Remembering the Worst Mass Killing of LGBT People in U.S. History
BY Diane Anderson-Minshall
November 15 2013 3:07 PM ET UPDATED: June 05 2014 6:55 PM ET
“Sadly, the gay community was used to being ostracized. It was a way of life back then,” says Anderson of the atmosphere after the fire. “The early 1970s were dripping with homophobia. Homosexuality was removed from the American Diagnostic and Statistical Manual of Mental Disorders in December of 1973 — six months after the UpStairs Lounge fire. Louisiana had a Crime Against Nature statue passed in 1974, making sexual acts between gay couples illegal.”
It was amid this atmosphere that LGBT people in the city had to grieve and bury their dead, something that became difficult in the days after the tragedy.
Rev. Troy Perry flew in from Los Angeles, reeling from the fact that the fire had decimated the local congregation of his church. He was joined by Morris Kight from the Los Angeles Gay Community Services Center, Morty Manford from New York’s Gay Activists Alliance, and two other MCC leaders, John Gill and Paul Breton. Their appearance in the city marked the first time national gay leaders gathered to mourn a tragedy, something that could have been galvanizing or healing.
They were turned away by every church in the city, however, and finding a place to hold memorial services was a unexpected battle.
“I was shocked at the disproportionate reaction by the city government,” says Robert L. Camina, writer and director of the upcoming feature film Upstairs Inferno. “The city declared days of mourning for victims of other mass tragedies in the city. It shocked me that despite the magnitude of the fire, it was largely ignored. The city didn't declare a day of mourning. They were silent. I was also shocked at the religious response. Some said the response revealed the moral bankruptcy of churches. I can't imagine a church, much less several churches, turning away mourners or victims. I was also sickened by the callous nature in which the press covered the fire, if they covered it at all.”
Indeed, as Perry and others searched for a church to hold services for the 32 victims, the LGBT community looked to local politicians, the mayor, religious officials, and civic leaders to at least recognize the tragedy. None did. The CBS Evening News was the only national mainstream news outlet to cover the story (The Advocate’s following issue featured the tragedy on the cover, with reporting from New Orleans).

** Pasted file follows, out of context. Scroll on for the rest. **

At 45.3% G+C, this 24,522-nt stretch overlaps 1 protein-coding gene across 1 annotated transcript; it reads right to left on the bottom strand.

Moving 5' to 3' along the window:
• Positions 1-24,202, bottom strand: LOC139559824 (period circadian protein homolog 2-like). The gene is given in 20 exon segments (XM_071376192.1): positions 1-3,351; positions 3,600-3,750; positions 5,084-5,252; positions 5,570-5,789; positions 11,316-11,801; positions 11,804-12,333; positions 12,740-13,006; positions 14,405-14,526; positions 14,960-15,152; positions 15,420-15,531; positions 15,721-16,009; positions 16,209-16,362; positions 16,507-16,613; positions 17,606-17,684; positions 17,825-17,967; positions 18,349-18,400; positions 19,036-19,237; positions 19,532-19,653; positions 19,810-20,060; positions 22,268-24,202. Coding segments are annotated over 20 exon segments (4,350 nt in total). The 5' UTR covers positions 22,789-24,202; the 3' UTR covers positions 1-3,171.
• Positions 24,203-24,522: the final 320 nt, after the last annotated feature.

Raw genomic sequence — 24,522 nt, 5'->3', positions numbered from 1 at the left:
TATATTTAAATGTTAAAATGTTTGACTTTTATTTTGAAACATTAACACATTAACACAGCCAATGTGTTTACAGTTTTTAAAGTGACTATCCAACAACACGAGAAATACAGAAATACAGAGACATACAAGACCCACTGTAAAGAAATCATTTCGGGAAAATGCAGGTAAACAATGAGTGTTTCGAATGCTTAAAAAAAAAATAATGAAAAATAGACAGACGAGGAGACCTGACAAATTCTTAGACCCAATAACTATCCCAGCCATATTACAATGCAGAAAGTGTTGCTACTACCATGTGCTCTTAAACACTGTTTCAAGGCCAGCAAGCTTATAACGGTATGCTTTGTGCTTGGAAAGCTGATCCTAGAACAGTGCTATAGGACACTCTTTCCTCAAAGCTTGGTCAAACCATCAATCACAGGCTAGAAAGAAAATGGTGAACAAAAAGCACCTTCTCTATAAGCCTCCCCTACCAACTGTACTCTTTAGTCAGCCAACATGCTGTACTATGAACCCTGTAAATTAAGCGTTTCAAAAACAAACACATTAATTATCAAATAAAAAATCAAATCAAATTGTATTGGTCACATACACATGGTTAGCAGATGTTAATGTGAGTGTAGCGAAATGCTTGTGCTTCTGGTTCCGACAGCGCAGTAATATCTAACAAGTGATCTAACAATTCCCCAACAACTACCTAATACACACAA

“This was before the 24-hour news cycle and the advent of social media,” says Wayne Self, writer and composer of the musical about the killing, Upstairs, which made its debut in New Orleans last summer. “Today, there is simply more airtime to fill. I talked to people who had actually covered the fire and the sense I got was that they wanted the coverage to be on par with any coverage of any fire, which was a fair-minded approach. But that approach failed [to take] into account the social ramifications and the larger context of this particular fire. Of course, this early in the LGBT movement, I think it’s understandable that the media would seek fairness in coverage over a social context that was barely visible to anyone.”
New Orleans local media covered the story on day one without mentioning that the lounge was a gay bar. When that fact was discovered, the reporting turned ugly at times.
One local radio jockey joked, “What will they bury the ashes of queers in? Fruit jars.” The joke was retold countless times around “respectable” offices in the city. The newspapers printed quotes from ordinary citizens riddled with homophobia, including “I hope the fire burned their dress off,” and “The Lord had something to do with this.”
Police say they did their jobs, but even the chief detective on the case, Henry Morris, told the local States-Item newspaper there wasn’t a lot of hope for identifying the victims, saying, “We don’t even know these papers belonged to the people we found them on. Some thieves hung out there, and you know this was a queer bar.”
It was true some gay men did carry false identification at the time — that way, if they were arrested their real names wouldn't go on the public record, something that would get you fired — but almost all the victims were identified in the following weeks.